Over a series of decisions between two or more probabilistically rewarded options, humans have a tendency to diversify their choices, even when this will lead to diminished overall reward. In the extreme case of probability matching, this tendency is expressed through allocation of choices in proportion to their likelihood of reward. Research suggests that this behaviour is an instinctive response, driven by heuristics, and that it may be overruled through the application of sufficient deliberation and self-control. However, if this is the case, then how and why did this response become established? The present study explores the hypothesis that diversification of choices, and potentially probability matching, represents an overextension of a historically normative foraging strategy. This is done through examining choice behaviour on a simple simulated foraging task, designed to model the natural process of accumulation of unharvested resources over time. Behaviour was then directly compared with that observed on a standard fixed probability task (cf. Ellerby & Tunney, 2017). Results indicated a convergence of choice patterns on the simulated foraging task, between participants who acted intuitively and those who took a more strategic approach. These findings are also compared with those of another similarly motivated study (Schulze, van Ravenzwaaij, & Newell, 2017).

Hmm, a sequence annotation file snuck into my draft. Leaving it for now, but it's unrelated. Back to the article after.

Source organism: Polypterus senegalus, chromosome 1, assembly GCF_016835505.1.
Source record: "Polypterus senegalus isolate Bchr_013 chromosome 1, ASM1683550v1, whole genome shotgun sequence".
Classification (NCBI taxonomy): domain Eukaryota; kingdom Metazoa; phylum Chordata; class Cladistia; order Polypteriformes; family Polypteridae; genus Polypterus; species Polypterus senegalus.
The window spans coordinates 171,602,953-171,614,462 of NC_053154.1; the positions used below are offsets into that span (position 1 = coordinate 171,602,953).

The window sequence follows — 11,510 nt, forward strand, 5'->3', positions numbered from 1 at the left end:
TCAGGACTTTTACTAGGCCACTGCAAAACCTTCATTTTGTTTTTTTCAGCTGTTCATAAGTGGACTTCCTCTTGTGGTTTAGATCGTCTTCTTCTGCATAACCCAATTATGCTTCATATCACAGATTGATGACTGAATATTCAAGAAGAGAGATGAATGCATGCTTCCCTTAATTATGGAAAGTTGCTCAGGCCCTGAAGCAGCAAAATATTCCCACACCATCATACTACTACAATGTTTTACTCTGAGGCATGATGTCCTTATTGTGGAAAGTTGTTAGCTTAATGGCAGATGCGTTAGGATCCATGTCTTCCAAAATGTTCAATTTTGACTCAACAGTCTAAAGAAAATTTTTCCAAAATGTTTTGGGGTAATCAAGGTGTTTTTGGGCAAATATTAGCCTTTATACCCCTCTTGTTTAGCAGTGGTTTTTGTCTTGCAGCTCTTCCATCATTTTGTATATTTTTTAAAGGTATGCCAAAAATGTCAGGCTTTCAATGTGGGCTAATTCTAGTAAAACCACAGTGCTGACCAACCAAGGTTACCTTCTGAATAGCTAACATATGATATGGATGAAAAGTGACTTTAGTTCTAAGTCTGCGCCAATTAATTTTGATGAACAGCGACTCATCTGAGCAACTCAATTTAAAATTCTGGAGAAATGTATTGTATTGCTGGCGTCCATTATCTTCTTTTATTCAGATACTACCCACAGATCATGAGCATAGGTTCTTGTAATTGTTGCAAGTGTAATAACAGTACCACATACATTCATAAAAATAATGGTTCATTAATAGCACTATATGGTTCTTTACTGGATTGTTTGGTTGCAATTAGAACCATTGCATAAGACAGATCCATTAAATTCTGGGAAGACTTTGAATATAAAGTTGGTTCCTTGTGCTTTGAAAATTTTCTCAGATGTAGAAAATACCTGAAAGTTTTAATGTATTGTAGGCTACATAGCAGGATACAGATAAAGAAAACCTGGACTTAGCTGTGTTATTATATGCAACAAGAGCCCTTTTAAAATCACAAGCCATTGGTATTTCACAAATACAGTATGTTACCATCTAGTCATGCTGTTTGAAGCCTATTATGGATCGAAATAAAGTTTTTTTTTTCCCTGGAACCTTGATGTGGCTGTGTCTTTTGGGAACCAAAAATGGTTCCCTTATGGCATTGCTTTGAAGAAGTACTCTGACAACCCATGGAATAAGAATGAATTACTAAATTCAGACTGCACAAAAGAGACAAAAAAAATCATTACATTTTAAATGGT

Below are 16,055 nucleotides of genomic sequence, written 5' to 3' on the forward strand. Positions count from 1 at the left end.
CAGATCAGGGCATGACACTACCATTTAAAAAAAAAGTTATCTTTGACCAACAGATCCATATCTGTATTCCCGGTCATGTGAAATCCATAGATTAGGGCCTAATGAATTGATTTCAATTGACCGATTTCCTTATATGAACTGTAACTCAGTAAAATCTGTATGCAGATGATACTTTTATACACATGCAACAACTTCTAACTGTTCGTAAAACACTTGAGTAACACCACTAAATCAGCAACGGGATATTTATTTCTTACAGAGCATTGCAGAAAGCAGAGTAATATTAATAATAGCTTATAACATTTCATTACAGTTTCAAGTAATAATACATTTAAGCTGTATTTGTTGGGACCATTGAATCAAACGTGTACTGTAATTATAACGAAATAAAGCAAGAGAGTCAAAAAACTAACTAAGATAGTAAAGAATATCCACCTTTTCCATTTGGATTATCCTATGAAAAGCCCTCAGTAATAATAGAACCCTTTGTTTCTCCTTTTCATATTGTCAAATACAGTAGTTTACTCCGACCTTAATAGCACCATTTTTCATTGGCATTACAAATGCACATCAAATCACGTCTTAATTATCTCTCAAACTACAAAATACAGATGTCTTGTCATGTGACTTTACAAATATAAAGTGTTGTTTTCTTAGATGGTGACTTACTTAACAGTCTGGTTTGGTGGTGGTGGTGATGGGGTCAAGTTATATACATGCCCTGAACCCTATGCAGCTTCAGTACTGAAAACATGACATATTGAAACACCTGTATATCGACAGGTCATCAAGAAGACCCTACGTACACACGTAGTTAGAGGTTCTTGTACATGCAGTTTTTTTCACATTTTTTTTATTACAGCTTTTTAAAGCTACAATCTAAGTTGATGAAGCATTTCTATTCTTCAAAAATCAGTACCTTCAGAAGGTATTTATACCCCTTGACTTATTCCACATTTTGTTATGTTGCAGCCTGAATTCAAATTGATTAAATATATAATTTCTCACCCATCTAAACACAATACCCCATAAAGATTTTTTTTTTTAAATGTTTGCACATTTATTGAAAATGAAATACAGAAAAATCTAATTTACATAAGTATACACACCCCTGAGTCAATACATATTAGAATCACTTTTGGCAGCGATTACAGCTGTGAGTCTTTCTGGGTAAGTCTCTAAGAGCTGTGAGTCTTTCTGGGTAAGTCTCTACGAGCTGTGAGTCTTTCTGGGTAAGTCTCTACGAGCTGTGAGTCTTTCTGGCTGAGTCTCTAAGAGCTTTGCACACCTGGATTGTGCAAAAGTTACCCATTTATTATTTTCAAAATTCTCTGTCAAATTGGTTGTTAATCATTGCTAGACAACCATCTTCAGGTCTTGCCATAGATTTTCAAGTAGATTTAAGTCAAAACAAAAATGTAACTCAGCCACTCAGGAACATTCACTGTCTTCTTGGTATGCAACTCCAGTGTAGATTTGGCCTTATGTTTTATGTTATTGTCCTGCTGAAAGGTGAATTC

|Journal||Advances in Cognitive Psychology|
|Publication status||Published - 30 Jun 2019|
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- Judgement under uncertainty
- Probability matching